Peter Golkin, 202-633-2374, firstname.lastname@example.org
Claire Brown, 202-633-2371, email@example.com
The Smithsonian Institution's National Air and Space Museum--continuing its yearlong 25th anniversary celebration--opens its newest permanent exhibition, "Explore the Universe," on Friday, Sept. 21. The gallery showcases some of the most significant observational tools astronomers have devised over the past four centuries and the role each has played in our continuing quest to understand the universe.
Visitors to "Explore the Universe" will pass through five sections representing the evolution of the astronomer's instruments:
- "Exploring the Universe with the Naked Eye" examines our first basic understandings of the universe. Featured artifacts include an 11th-century Islamic astrolabe, an early mechanical map of the universe; and a replica of Tycho Brahe's ornate armillary sphere, used to study the sky and teach the celestial coordinate system.
"Exploring the Universe with the Telescope" illustrates how the telescope revolutionized the way we see the universe. Featured artifacts include William Herschel's 20-foot (6-meter) telescope tube, a British national treasure used for the first-ever mapping of the entire night sky, never before displayed in the United States.Exploring the Universe with Photography" shows how photographs changed the way astronomers recorded the universe. Featured artifacts include the huge observing cage from the Mount Wilson telescope, used by Edwin Hubble in discovering that the universe is made up of galaxies and they are all moving away from each other.
- "Exploring the Universe with Spectroscopy" demonstrates how the study of light reveals the compositions of stars and galaxies and their motions. Featured artifacts include an 1894 spectrograph from the Lick Observatory, the prototype instrument for high-accuracy observations of radial velocity, which is the speed of motion in the line of sight.
- "Exploring the Universe in the Digital Age," the largest of the five sections, explains how the advanced digital equipment of today has enhanced the power of earlier tools to portray a universe still evolving. Featured artifacts include the flight-ready backup mirror to the Hubble Space Telescope (HST) and instruments removed from the HST during servicing by astronauts.
The National Air and Space Museum has the world's largest and most comprehensive collection of scientific instruments for observing the stars from space. Approximately one-sixth of those artifacts--including the backup mirror to the Hubble Space Telescope--are displayed in "Explore the Universe." The Herschel 20-foot tube and the observing cage from Mount Wilson--parts of two of the most important telescopes in history--were generously loaned to the museum for the exhibition.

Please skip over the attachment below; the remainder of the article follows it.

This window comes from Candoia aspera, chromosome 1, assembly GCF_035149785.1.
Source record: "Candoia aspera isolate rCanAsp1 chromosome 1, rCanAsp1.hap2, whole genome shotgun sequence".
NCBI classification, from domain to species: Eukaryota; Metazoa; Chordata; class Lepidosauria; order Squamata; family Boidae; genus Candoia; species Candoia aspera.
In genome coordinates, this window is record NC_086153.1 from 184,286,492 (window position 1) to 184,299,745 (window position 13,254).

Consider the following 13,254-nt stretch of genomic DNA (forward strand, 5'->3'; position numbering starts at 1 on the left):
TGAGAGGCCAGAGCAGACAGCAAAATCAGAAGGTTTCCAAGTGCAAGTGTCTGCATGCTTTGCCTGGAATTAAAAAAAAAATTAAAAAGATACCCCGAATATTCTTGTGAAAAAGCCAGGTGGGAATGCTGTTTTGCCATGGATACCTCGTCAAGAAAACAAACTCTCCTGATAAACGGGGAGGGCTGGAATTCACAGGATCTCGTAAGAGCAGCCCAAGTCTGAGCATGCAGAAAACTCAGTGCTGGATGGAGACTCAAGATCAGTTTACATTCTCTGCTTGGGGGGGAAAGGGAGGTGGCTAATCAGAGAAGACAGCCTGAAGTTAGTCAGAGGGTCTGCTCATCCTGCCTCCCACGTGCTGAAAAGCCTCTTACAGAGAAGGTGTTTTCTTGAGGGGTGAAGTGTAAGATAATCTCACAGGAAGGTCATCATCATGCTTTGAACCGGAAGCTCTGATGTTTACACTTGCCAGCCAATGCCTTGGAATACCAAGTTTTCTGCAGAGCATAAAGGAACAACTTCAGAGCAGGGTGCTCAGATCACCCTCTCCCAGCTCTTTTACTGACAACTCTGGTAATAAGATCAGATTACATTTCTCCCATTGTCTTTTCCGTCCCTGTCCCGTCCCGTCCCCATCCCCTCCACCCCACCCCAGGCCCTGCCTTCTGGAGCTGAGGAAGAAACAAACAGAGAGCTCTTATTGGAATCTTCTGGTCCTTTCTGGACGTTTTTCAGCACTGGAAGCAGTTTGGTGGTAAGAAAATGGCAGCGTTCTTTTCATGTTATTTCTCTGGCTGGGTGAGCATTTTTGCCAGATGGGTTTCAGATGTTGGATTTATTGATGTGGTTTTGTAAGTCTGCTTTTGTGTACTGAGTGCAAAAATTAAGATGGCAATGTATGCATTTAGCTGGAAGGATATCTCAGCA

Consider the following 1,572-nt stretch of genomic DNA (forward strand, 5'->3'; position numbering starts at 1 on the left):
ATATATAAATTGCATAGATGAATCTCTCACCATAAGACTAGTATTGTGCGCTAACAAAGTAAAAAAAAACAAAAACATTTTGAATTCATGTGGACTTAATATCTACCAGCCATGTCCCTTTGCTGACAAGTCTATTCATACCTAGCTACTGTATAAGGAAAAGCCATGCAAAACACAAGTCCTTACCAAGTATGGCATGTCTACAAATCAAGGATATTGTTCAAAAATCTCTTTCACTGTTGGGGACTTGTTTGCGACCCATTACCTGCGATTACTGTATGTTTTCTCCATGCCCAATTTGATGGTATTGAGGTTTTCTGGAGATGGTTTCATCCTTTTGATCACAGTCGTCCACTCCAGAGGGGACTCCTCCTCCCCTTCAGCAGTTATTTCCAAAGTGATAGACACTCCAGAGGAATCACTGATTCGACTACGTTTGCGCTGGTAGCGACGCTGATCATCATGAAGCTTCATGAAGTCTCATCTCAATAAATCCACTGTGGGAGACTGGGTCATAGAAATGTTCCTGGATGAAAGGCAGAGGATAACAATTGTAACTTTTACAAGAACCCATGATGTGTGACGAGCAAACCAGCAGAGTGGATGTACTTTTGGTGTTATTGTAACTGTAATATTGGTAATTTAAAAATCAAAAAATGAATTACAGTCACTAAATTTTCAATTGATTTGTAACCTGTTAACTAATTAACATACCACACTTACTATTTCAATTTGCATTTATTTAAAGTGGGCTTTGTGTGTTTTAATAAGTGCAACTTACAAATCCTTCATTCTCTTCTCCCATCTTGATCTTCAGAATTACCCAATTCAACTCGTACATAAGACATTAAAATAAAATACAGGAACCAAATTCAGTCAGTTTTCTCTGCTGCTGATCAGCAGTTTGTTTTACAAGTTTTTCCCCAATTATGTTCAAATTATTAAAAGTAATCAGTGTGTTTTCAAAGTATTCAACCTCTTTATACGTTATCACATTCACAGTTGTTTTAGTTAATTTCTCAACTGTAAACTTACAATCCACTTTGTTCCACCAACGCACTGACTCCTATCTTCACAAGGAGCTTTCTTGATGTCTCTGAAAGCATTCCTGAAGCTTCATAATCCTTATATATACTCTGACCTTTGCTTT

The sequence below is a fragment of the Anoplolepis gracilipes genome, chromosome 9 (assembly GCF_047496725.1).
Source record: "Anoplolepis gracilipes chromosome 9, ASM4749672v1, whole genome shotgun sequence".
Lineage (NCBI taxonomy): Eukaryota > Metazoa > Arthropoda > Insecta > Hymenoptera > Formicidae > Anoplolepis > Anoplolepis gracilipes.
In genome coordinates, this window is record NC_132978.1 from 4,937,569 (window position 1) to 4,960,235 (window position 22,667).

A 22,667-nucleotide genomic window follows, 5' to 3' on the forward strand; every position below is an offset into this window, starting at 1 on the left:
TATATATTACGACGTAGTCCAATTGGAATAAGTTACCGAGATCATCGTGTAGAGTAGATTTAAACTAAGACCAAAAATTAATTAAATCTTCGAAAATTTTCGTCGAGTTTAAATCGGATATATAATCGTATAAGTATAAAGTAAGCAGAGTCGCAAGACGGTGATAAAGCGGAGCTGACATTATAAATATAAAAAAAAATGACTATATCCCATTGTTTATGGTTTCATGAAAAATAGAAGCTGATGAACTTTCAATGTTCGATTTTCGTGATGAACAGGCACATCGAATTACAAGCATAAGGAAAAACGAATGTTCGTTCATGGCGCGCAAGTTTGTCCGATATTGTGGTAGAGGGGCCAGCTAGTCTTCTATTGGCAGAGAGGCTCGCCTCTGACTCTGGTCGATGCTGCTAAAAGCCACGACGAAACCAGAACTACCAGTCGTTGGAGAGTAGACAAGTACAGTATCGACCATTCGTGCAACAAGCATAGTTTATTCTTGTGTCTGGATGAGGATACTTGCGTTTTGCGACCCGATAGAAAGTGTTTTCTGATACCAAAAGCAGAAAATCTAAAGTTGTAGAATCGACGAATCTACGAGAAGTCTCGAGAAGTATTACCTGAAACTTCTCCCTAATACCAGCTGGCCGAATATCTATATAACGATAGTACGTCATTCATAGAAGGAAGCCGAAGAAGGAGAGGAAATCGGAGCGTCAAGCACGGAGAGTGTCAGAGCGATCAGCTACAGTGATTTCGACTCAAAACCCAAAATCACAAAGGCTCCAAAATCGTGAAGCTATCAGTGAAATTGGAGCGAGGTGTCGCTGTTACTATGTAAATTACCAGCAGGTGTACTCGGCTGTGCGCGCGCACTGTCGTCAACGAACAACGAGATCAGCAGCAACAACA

The gallery also features more than two dozen interactives including replicas of early astrolabes, quadrants and telescopes; mechanical representations of galaxies; an infrared camera and monitor station; and several computer stations and video kiosks for expanded illustration of how the artifacts are used.
The museum has produced three short videos for the gallery: the computer-animated adventures of "Priscilla the Proton," the artifact-appraising spoof "Museum Roadshow" and "Scott Hamilton Skates the Universe," in which the Olympic gold medalist and national champion zips through the cosmic rink to "Galaxy Song," from the Monty Python film "The Meaning of Life."
The "Explore the Universe" Web site (www.nasm.si.edu/exploretheuniverse) offers an extensive virtual tour of the gallery, a detailed look at artifacts, plus links to scientific and academic resources.
The museum's education unit has designed a series of special programs for "Explore the Universe" including a "family day" on Saturday, Sept. 22; a teachers guide; and online lessons linked from the exhibition Web site. A staffed, hands-on "discovery" cart equipped with devices and games that demonstrate exhibition concepts will be featured at the museum."
The National Air and Space Museum is all about charting and celebrating mankind's technological advancements," said museum director Gen. John R. "Jack" Dailey. 'Explore the Universe' presents these remarkable astronomical tools in the same way that our Milestones of Flight gallery takes visitors from Kitty Hawk to the moon. And while we haven't physically traveled very far from our planet, "Explore the Universe" shows how our quest has taken us millions of light years into space."
"Explore the Universe" is made possible through the generous contributions of the National Science Foundation and TRW, with additional funding from Corning Incorporated Foundation/Corning Incorporated, the National Aeronautics and Space Administration and the Smithsonian Institution Special Exhibitions Fund. Additional support is provided by Analytical Graphics, Inc. and the Eastman Kodak Company.
The museum marked its 25th anniversary on July 1, 2001. Since opening in 1976, it has become the most popular museum in the world, attracting more than nine million people a year. The museum is currently building a companion facility at Washington Dulles International Airport in Northern Virginia, which will house the 80 percent of the national collection that has not been accessible to the general public. The Steven F. Udvar-Hazy Center will open in December 2003, to mark the centennial of the Wright brothers' first powered flight at Kitty Hawk.
The National Air and Space Museum, located at Sixth Street and Independence Avenue S.W., is open daily from 10 a.m. until 5:30 p.m. (Closed Christmas Day.) Admission is free.
NOTE TO EDITORS: Downloadable images of this exhibition and an electronic media kit can be found at: http://www.nasm.si.edu/exploretheuniversepr.